They say nobody ever remembers who finished second, but a man set to go down as the proudest runner-up in the history of golf will be front and centre when the US PGA Championship begins on Thursday.
Phil Mickelson's losing role in a titanic tussle with Henrik Stenson at The Open will last just as long in the memory as the Swede's achievement in claiming the Claret Jug.
No less an authority than Jack Nicklaus himself labelled the nerveless shootout between the pair at Royal Troon a better spectacle than his famous 'Duel in the Sun' against Tom Watson at Turnberry in 1977.
Few who witnessed the gripping events on the Ayrshire coast this month would dare to disagree with the Golden Bear, Stenson claiming his first major championship thanks to an extraordinary last-day 63, reaching a new low mark for the event of 20 under, beating a record set by Tiger Woods at St Andrews in 2000.
It took one of the finest rounds in the annals of the game to deny Mickelson, whose overall score of 17 under would have been good enough to win 140 of the 144 Open Championships prior to this year's thriller.
After producing a masterclass, ultimately in vain, throughout four challenging days in Scotland, 'Lefty' demonstrated a similar aptitude for sportsmanship with his warm embrace of Stenson and gracious comments following what must have been an agonising defeat barely comprehensible to the watching public.
Already a hugely popular player, particularly in his native United States, Mickelson's performance on and off the course in Troon will have earned the big-hitting 46-year-old yet more admirers.
And those followers are certain to be out in force at Baltusrol Golf Club.
The historic venue in Springfield, New Jersey, has not hosted a major since the PGA Championship in 2005 when (you guessed it) Mickelson emerged victorious.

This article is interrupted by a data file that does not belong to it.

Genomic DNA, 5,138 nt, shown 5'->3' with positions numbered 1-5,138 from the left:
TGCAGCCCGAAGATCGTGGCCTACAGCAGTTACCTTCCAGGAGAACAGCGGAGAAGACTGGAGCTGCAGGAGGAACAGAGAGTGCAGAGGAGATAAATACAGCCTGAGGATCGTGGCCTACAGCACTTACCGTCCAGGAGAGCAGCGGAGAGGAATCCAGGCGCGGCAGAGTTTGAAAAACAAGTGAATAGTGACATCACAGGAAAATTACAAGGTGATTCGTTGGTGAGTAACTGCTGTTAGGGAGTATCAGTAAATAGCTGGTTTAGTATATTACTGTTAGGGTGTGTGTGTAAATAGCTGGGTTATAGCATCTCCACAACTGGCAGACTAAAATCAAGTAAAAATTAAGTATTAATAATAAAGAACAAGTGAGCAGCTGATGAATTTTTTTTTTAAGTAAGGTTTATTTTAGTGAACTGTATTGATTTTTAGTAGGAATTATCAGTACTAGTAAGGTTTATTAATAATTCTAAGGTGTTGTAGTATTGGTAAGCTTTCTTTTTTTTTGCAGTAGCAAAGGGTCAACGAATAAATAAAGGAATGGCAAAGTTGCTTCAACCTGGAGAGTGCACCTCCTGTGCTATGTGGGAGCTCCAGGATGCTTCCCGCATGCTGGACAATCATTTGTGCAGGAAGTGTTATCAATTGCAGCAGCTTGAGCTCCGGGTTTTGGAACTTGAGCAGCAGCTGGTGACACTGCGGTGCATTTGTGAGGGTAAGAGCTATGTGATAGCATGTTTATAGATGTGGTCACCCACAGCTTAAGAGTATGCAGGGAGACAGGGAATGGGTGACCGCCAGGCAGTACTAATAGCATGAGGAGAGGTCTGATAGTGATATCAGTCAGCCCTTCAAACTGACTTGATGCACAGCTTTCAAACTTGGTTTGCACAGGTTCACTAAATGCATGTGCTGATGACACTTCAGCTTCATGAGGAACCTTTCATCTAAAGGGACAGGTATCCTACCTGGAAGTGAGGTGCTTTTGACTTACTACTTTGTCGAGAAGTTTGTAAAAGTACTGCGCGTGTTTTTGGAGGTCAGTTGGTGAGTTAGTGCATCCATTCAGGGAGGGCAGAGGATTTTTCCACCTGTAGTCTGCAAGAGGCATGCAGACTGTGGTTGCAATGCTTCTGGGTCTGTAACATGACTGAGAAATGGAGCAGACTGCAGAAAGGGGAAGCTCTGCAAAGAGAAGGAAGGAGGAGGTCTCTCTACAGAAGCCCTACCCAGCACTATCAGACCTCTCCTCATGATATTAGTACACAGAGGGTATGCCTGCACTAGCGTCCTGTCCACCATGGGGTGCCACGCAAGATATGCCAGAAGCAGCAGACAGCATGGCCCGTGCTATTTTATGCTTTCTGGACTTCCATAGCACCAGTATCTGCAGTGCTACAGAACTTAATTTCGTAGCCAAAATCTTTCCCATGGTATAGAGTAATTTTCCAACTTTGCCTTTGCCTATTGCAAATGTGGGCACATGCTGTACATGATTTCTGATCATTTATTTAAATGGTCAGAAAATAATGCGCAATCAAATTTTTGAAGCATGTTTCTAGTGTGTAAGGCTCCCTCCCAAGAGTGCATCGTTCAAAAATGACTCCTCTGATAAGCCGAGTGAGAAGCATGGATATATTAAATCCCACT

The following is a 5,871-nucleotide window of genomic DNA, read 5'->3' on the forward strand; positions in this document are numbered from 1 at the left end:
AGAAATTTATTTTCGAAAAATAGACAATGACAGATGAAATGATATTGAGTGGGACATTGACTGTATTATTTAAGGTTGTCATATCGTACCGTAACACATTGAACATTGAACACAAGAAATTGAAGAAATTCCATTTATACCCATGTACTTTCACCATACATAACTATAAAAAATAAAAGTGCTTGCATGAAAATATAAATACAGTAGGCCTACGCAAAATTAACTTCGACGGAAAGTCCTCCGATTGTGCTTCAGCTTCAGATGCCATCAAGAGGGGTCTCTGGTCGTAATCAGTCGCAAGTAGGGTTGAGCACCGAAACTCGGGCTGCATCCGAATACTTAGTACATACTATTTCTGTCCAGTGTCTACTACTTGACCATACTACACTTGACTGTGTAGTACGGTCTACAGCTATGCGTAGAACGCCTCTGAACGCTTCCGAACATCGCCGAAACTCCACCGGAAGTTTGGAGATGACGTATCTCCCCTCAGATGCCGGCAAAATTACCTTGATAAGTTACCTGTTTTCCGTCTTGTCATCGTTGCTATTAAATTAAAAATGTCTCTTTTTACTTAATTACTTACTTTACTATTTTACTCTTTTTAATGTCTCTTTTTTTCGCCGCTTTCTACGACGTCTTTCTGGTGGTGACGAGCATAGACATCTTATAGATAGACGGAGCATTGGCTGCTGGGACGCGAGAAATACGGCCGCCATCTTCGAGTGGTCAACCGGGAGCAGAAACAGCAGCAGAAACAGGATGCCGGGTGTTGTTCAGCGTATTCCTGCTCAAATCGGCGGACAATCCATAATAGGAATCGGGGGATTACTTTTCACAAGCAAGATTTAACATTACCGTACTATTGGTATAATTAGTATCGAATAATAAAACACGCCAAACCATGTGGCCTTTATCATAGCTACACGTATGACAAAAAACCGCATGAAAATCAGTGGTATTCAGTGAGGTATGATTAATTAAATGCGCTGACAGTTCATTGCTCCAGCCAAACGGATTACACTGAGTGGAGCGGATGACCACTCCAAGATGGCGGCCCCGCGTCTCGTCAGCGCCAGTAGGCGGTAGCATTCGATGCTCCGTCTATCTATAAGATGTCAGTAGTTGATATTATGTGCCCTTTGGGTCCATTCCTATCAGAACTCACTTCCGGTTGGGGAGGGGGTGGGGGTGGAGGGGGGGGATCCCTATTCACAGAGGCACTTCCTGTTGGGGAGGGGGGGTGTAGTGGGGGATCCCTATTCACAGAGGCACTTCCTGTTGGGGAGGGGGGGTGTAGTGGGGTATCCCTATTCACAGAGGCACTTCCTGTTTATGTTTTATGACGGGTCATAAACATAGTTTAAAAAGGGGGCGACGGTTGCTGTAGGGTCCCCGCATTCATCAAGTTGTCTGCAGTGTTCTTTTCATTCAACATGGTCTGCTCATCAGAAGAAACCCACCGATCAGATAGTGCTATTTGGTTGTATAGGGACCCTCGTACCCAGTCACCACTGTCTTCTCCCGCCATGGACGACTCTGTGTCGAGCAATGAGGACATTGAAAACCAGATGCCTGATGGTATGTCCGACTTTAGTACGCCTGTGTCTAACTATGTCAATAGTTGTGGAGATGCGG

His famed genius around the greens was on display 11 years ago, as a flop shot from deep rough to within two feet of the final hole secured a one-shot triumph over Thomas Bjorn and Steve Elkington.
That marked the second of his five major wins to date and the only one to arrive in the US PGA.
But if he can reproduce any of the sparkling form he demonstrated at The Open, the Californian will be a threat again this week.
Mickelson has been paired in a heavyweight group alongside world number one and defending champion Jason Day and two-time PGA champion Rory McIlroy.
The Northern Irishman finished tied fifth at Troon, 13 shots adrift of second place and 16 off the imperious Stenson.
But the world number four did well to remain under par after having the misfortune of playing in the worst of the bad weather on both Thursday and Friday.
Another potential challenger at Baltusrol is Mickelson's fellow American Dustin Johnson, ranked second behind Day and coming off a finish of two under to tie ninth at The Open.
Having both narrowly fallen short of a playoff at St Andrews last year, Australian Day and world number three American Jordan Spieth were tied for 22nd and 30th respectively at Troon after failing to tame the difficult links conditions.
The pair went on to become the winner and runner-up respectively at the 2015 US PGA at Whistling Straits and will hope for a similarly swift upturn in fortunes this year.
All three majors so far this year have been won by first-timers, including Johnson at the U.S. Open and Danny Willett at the Masters, setting the stage - should the favourites falter - for another man to make the step up on Sunday.